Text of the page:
Etienne Balibar is Emeritus Professor at Paris X Nanterre and Anniversary Chair of Modern European Philosophy at Kingston University, London. He is an internationally recognized political philosopher and critical thinker, a leading voice in the Marxist tradition, and the author of ‘The Philosophy of Marx’, ‘Spinoza and Politics’, ‘We, the People of Europe?’, ‘Identity and Difference’, ‘Violence and Civility’, ‘Citizen Subject’ and co-author of Race, Nation and Class’ (with Immanuel Wallerstein) and ‘Reading Capital’ (with Louis Althusser). In these, and many other seminal works, he has addressed fundamental questions such as racism, the notion of the border, whether a European citizenship is possible or desirable, violence, identity and emancipation.

On The Margins of European Philosophy
May 21, 2018 at 11am - London School of Economics: "The Thai Theatre” - New Academic Building (Lincolns Inn Fields)


Robert Bernasconi, Giuseppe Bianco, Lucie Mercier, Simon Glendinning


What is the relationship between philosophy and the border? And then: What are the limits of philosophy? Who decides on the inclusion/exclusion of specific discourses and knowledges into the canon of this academic discipline? How does philosophy continously (re-)trace and police its own margins? What is the status of those questions, knowledges and methods who are marginalized and delivered outside the pure land of philosophical criticism?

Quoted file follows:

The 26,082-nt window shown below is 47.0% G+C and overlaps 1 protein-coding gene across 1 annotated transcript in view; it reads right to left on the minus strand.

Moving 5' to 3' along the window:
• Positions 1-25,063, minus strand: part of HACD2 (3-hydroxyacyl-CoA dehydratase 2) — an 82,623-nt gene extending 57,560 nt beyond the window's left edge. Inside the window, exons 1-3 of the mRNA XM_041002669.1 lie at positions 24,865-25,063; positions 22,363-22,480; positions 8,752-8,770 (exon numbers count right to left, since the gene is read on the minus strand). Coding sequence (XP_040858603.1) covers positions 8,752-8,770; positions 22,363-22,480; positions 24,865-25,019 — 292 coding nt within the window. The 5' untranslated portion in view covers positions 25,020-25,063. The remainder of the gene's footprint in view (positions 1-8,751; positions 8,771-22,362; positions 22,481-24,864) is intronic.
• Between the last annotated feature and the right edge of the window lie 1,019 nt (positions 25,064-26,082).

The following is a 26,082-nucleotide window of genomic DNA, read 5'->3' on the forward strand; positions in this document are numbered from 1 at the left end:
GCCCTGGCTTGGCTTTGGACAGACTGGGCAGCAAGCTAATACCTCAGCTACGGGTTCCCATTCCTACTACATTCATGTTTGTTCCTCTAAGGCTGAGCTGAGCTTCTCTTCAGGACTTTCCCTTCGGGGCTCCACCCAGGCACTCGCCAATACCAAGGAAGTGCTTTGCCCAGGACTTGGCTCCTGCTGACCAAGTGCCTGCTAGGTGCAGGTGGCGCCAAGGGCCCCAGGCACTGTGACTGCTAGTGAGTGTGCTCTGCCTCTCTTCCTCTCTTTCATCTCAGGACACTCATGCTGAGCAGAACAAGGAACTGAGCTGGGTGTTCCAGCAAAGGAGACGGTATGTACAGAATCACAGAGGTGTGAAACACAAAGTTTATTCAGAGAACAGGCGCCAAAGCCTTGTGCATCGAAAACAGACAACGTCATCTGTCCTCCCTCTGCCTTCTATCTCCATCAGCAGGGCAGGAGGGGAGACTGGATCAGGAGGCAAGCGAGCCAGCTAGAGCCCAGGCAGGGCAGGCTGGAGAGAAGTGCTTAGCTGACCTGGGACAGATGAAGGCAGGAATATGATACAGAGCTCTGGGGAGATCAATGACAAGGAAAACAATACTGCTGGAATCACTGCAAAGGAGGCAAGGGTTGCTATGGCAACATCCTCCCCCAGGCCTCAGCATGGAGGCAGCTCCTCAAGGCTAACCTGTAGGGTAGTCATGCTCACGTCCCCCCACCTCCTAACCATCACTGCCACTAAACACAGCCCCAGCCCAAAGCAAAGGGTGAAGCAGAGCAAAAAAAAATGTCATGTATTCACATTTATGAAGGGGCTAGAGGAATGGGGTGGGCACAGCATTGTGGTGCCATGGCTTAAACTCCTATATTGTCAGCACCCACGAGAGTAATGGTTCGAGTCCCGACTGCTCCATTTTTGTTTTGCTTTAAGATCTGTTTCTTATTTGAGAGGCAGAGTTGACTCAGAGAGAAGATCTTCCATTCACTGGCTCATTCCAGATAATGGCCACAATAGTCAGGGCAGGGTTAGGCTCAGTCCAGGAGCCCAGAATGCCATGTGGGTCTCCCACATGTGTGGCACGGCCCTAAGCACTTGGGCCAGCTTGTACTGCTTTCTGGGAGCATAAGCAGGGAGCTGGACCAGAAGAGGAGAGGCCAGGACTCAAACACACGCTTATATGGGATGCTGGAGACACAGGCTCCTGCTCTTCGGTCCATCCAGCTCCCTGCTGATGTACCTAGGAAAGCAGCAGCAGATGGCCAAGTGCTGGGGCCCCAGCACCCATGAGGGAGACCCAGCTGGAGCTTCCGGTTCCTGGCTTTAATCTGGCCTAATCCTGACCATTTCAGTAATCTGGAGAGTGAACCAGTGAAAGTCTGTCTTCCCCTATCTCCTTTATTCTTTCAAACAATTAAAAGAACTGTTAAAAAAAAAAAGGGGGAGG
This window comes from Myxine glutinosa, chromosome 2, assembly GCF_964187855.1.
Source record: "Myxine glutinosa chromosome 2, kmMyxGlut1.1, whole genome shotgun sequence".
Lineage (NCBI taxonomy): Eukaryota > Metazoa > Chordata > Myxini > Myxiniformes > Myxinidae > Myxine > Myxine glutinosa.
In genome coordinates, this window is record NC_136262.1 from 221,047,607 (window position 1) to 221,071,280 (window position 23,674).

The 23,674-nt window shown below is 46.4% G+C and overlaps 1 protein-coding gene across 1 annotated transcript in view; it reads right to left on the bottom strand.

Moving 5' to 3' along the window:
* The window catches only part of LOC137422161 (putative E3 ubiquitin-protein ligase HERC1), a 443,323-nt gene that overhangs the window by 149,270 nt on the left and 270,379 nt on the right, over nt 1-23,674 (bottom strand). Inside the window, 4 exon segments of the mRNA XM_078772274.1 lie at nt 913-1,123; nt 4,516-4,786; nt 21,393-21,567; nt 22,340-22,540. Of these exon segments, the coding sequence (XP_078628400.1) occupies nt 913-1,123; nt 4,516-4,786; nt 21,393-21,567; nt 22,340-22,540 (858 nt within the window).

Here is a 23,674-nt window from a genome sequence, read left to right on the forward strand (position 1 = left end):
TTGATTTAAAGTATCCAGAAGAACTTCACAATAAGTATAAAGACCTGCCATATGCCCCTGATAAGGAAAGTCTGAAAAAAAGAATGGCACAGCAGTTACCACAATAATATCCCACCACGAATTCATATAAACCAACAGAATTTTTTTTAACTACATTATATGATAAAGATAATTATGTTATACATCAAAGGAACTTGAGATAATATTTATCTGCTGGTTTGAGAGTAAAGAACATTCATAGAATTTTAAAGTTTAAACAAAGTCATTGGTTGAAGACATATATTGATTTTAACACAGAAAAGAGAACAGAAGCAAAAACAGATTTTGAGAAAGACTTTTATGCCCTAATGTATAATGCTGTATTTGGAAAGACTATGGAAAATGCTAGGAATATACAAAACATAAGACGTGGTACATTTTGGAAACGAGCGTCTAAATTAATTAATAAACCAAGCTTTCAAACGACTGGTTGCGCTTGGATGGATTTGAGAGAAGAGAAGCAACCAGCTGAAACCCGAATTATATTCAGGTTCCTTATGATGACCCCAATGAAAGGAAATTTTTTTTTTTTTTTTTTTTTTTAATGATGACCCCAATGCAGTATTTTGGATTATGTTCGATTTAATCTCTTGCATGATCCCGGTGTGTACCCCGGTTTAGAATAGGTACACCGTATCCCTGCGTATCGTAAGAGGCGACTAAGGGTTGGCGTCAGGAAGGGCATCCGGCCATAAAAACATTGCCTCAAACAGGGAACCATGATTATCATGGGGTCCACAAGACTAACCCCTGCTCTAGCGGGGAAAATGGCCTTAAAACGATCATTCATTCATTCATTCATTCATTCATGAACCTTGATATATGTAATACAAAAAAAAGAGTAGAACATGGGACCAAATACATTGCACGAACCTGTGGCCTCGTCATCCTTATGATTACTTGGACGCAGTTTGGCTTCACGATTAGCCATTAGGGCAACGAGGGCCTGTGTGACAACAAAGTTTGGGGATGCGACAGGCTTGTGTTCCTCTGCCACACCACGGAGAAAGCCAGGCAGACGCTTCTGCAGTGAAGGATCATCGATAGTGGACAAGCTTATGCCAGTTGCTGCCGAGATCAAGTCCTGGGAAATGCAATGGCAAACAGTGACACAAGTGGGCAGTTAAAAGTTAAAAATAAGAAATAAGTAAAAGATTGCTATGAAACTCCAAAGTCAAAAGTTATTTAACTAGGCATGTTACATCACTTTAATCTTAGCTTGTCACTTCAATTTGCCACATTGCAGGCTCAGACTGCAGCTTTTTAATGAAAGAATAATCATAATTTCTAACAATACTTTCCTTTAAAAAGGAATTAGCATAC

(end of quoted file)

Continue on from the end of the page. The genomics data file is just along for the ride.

These are some of the questions that will animate the PTC roundtable "On the Margins of Philosophy", which will take place starting from 11am on the 21st of May, 2018 at the London School of Economics (New Academic Building Lincolns Inn Fields, The Thai Theatre).






[11.15-12.15] GIUSEPPE BIANCO

“From the free thinker to the salaried philosopher. Creating ‘philosophy’ and defending its borders during the long 19th Century”.